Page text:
The Go programming language was released 10 years ago. Some people love it, some people hate it. You can’t please all of the people all of the time, but I’m pretty happy with it, despite its obvious flaws and its subtle flaws.
One of my favorite opinions about Go was written by Jason Moiron in 2015. The long version is a blog post titled “For Better or For Worse”. The short version is a tweet:
You’ve missed the point if you agree that “#Golang is badly designed” and “People find it easy to write good software in #Golang”.
When I first encountered Dungeons and Dragons as a kid, I didn’t understand the difference between Intelligence and Wisdom. Either you were smart, or you weren’t. These days, for a programming language, I consider Go relatively low INT, high WIS. That’s not to say that Go is perfect, or that high INT things aren’t valuable. But I believe that there’s wisdom in Go’s approach.
My colleague, Evan Martin, once wrote:
People who are attracted to things like new programming languages tend to have an attitude that new things are usually good, and focus on the benefits.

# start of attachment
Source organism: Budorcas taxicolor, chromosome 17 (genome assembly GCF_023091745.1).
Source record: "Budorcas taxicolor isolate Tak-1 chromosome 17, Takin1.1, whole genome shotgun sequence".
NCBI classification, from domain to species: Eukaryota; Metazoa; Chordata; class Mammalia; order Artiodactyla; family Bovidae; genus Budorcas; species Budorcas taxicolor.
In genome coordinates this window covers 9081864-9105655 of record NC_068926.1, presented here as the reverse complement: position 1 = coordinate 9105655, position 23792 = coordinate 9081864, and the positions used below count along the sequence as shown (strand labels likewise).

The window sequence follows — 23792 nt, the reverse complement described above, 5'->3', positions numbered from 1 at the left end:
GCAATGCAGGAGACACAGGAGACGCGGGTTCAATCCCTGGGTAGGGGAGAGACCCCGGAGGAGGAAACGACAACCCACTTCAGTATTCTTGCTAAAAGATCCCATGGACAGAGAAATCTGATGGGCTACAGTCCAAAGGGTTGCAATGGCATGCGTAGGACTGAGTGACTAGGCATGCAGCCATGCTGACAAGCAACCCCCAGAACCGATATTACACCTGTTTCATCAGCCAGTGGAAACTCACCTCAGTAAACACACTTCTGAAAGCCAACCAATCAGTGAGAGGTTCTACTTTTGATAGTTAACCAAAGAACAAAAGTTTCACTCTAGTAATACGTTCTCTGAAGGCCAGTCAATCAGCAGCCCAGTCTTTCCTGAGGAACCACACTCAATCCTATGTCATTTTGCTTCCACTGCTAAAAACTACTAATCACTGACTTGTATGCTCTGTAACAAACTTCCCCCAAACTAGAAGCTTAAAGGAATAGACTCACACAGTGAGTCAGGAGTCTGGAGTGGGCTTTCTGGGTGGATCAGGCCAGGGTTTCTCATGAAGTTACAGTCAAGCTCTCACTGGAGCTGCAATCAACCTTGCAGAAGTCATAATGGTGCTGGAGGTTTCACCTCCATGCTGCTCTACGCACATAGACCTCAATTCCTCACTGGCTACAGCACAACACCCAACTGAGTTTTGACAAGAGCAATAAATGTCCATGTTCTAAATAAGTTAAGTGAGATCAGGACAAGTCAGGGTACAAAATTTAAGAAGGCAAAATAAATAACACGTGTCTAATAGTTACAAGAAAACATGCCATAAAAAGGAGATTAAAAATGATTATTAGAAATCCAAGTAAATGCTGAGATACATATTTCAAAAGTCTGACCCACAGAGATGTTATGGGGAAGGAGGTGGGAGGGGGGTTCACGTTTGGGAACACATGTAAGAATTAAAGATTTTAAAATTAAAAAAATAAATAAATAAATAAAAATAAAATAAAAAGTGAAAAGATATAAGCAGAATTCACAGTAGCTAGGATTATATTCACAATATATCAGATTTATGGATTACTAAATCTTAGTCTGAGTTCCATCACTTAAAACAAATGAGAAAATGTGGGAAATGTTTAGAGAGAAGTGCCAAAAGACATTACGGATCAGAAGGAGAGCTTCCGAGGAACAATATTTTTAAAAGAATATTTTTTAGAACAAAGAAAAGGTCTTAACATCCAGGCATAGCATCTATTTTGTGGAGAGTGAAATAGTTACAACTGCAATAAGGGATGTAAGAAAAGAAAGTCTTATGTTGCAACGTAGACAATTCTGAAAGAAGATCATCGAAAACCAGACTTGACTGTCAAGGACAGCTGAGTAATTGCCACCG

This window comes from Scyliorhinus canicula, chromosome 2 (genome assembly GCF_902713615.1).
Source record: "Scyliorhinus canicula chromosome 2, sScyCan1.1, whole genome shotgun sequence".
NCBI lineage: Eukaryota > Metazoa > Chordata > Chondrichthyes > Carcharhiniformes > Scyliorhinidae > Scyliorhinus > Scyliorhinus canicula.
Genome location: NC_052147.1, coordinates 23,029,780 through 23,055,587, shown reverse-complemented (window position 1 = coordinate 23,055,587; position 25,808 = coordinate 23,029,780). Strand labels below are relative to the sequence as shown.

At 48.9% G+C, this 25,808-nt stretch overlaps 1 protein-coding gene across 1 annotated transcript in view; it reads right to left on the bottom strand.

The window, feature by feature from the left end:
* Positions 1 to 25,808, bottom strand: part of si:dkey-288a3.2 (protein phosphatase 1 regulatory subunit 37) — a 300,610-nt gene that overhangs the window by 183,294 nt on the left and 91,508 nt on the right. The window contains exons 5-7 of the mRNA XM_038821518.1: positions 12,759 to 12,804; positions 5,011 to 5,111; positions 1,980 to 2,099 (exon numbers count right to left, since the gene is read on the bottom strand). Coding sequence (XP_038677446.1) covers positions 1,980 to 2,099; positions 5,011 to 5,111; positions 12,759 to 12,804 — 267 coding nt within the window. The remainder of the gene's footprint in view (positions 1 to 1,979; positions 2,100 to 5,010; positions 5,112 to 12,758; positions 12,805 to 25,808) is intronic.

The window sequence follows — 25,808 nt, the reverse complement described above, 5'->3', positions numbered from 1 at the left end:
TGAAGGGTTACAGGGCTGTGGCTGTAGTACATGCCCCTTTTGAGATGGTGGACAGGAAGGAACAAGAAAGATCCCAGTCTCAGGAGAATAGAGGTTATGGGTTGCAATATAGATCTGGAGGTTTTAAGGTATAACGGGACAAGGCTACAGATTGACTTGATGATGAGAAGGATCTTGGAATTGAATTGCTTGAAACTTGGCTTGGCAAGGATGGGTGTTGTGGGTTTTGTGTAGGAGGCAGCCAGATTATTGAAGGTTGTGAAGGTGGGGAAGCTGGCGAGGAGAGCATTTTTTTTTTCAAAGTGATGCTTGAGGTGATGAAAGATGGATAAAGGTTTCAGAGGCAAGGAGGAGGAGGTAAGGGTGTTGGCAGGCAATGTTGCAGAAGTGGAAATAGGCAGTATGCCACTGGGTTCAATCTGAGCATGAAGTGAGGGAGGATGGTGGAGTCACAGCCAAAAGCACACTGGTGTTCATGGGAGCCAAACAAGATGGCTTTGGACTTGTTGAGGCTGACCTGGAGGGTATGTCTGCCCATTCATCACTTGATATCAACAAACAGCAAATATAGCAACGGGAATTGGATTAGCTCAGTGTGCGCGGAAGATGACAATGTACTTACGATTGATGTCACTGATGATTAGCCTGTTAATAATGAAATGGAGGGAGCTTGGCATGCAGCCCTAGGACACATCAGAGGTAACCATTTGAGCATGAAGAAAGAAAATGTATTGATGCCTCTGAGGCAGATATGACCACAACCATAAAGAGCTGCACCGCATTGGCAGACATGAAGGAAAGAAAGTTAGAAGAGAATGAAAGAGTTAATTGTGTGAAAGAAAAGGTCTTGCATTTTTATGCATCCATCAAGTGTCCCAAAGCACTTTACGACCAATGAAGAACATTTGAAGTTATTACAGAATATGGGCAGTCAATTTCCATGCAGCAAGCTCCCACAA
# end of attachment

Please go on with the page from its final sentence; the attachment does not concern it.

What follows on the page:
Other people (and I argue this is a perspective that correlates with maturity, shared also by e.g. security and Site Reliability Engineers) tend to have an attitude that new things are usually bad, and focus on the costs.
This means these two groups talk past each other, using different language entirely. The first group says “it’s so awesome, look at features X, Y and Z”. The second group says “the last time someone tried a thing like this, it caused problems A, B and C”. The first group laments “why doesn’t anyone recognize how important feature X is” without comprehending that they’re playing the wrong game entirely.
Evan was talking about new programming languages and their adoption in large organizations, but that insight is more broadly applicable. “The XY Problem” has already been coined to mean “asking about your attempted solution rather than your actual problem”. Perhaps we could use “The XYZ ABC problem” to refer to (repeatedly) emphasizing something’s benefits when others are primarily concerned about its costs.